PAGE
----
Helm’s state management is through Kubernetes itself, making it robust, available to everyone (with access), and simple to roll back. Because Helm stores previous versions of the application state in Kubernetes, rolling back is simply “pointing” the application at the last state.
If you have a heavy reliance on external providers and need to use information from them in your helm charts, it may make sense to use the Terraform Helm provider, but otherwise, this is a task best left to Helm.
Both Terraform and Helm support using modules though their way of talking about them differs (Helm calls them “sub-charts” while Terraform calls them “modules”)
Conventional wisdom suggests that rather than one complex Terraform module, several smaller, simpler modules work well.
Typically, you would use Terraform to break the infrastructure deployment into several distinct parts.
Likewise, Helm favors simplicity over complexity and does an excellent job of keeping application definitions separate. A modular approach to developing, testing, and deploying your applications means a faster, more agile cycle of improvement.
Helm V3 was released to address security concerns that the community had brought up over time. These mainly had to do with the use of Tiller and the broad permissions it required when being installed.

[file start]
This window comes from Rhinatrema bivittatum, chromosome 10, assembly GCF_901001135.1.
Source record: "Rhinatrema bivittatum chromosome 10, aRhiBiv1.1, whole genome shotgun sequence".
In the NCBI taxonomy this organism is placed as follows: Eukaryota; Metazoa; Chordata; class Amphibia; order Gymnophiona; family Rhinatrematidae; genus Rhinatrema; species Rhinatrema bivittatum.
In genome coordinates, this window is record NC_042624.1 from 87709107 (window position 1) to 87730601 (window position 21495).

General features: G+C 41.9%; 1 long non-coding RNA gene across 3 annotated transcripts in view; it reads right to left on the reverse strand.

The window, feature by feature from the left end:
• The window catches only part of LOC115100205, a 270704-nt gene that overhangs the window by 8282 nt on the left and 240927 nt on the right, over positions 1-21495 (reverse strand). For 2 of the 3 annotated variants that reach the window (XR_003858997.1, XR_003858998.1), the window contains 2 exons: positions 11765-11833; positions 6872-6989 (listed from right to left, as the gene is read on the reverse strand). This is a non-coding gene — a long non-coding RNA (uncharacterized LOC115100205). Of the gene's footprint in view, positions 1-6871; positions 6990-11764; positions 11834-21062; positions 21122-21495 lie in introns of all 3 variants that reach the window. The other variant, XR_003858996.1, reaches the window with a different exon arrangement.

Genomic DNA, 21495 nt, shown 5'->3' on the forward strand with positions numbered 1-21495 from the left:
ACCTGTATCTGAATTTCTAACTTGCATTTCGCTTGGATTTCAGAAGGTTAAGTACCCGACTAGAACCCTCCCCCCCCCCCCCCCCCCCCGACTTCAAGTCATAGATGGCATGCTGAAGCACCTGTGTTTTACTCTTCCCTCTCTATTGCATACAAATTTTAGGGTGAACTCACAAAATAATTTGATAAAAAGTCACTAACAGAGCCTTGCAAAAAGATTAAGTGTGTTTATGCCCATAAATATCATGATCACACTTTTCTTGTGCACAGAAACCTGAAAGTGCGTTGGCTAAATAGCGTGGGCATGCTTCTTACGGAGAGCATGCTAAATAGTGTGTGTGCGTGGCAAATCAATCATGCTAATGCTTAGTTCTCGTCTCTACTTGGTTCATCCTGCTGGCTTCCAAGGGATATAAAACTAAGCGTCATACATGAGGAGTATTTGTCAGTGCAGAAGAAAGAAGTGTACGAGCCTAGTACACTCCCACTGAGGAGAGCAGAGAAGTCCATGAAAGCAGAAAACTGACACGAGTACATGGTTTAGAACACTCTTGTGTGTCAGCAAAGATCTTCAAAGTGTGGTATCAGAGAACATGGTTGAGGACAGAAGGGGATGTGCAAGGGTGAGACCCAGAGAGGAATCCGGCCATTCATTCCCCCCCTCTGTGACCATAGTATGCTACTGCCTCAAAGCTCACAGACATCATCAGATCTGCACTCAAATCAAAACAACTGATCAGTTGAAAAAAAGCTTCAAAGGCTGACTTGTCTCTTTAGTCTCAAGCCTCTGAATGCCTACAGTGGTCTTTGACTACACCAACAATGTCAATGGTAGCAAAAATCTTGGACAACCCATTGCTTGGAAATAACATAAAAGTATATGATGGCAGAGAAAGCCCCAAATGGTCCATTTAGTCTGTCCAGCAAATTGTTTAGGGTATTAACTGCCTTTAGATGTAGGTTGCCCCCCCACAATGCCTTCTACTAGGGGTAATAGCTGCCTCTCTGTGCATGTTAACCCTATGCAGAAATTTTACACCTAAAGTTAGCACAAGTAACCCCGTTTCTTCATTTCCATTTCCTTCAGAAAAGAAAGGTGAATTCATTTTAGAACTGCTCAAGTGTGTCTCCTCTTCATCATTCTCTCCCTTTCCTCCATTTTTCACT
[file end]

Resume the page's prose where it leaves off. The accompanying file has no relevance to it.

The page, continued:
All permissions are now handled through Kubernetes directly so that cluster administrators can have a highly granular view of access rights.
Because of its modular approach to administering resources, Terraform is secure by nature – a user must have access to act on the resources to make any changes.
Similarly, Providers are merely giving gateways into their systems (For example, the AWS provider for Terraform), so permissions are not relevant out of this context.
So you can safely manage your Cloud Security separately from your code deployment.
The Best of Both Worlds
A hybrid approach looks like it would give the best results. First, use Terraform to define your team’s initial infrastructure and resource needs. The Terraform Helm Provider can set up initial application states. This is useful before there are complex changes that might render them too complicated to maintain.
Then, use Helm to describe and manage your application rollout across that infrastructure. Helm will provide you with a robust, manageable way to roll out your applications globally while leveraging the stability of Kubernetes for the state.
Your Helm charts can be as complex or simple as you would like them to be. Sub-charts help to contain complexity. You won’t have to worry that you’re leaving permissions too open because Kubernetes will be handling all access control.
Managing your array of cloud computing resources and trying to stay on top of the trends can be daunting. Rather than Terraform vs Helm, you will need decide which tools to use. You should consider whether to run these complex systems yourself or use a company that has experience in managing them.
We provide a fully secure, managed cloud solution and would love to give you a solution. When you’re ready, contact NetDepot.